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Spiked drinks warning by women's club


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THREE ways to guard against your drink being spiked are listed in a leaflet jointly produced by Tunbridge Wells and District Soroptimist Club and West Kent Police.

Spiking, or "slipping someone a Mickey Finn", is putting a harmful substance into someone's food or drink without their knowledge. And it is a crime. It can often be the first stage in rape or theft from a paralysed or unconscious victim.

The three key messages drafted by the women's club are:

o tell someone where you are going and let them know if your plans change

o don't go to pubs, clubs and parties on your own

o don't be embarrassed to walk out of any situation where you feel uncomfortable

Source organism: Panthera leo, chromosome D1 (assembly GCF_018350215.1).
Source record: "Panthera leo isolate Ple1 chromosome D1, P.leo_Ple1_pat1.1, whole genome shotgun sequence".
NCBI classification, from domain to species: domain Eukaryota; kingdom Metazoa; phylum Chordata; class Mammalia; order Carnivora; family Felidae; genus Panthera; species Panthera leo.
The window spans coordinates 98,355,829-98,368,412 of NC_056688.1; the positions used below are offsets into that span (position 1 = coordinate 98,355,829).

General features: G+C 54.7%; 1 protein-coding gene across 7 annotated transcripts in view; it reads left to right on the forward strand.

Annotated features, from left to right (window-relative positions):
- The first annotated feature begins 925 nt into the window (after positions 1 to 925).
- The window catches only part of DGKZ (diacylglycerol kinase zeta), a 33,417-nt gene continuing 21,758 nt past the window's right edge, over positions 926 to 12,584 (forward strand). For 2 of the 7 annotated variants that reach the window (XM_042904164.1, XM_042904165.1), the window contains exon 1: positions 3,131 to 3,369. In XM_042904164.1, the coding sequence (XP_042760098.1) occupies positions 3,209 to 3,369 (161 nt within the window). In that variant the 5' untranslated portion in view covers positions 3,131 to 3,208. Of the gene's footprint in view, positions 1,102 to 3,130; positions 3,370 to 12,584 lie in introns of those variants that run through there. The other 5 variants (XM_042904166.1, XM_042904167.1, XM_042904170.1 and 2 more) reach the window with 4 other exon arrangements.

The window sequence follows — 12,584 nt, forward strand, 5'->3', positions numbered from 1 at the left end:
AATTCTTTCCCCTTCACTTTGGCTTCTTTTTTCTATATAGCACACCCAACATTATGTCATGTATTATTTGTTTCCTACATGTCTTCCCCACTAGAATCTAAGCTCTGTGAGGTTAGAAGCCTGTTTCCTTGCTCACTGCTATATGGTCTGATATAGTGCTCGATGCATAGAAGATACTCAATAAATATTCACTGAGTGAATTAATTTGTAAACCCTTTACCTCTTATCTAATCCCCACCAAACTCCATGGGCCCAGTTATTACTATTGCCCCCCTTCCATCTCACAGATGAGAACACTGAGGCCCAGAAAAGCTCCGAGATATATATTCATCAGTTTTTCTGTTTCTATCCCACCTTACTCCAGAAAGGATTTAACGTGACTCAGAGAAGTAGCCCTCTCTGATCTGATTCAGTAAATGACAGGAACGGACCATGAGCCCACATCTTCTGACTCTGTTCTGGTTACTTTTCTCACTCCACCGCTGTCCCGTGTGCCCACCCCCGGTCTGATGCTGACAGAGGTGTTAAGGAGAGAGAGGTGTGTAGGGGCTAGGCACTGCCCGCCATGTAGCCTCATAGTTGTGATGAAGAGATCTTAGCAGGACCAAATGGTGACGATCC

There is also a plea for people to watch out for others - Be A Friend - and alert them to any suspicious behaviour or seeking help should they begin acting strangely.

Copies of the leaflet are being sent to some 15,000 secondary school pupils in West Kent, and around 60 town centre publicans are being asked to include the advice in staff training.

It can also be obtained on request from police stations in Tonbridge, Tunbridge Wells and Sevenoaks.

Soroptimists' president Mary Harris said: "This leaflet is part of a series of projects our club is undertaking. These apply a woman's perspective to personal safety threats and suggest ways to make the environment safer for all. Our surveys have shown personal safety is a high priority among girls and women. The possibility of being drugged and raped is every woman's nightmare."

West Kent area police commander, Supt Andy Dolden, said: "We're very pleased to support this leaflet produced by a local community group. Sensible advice which takes the fear out of a situation and which could lead to the prevention of crime is always a good thing."

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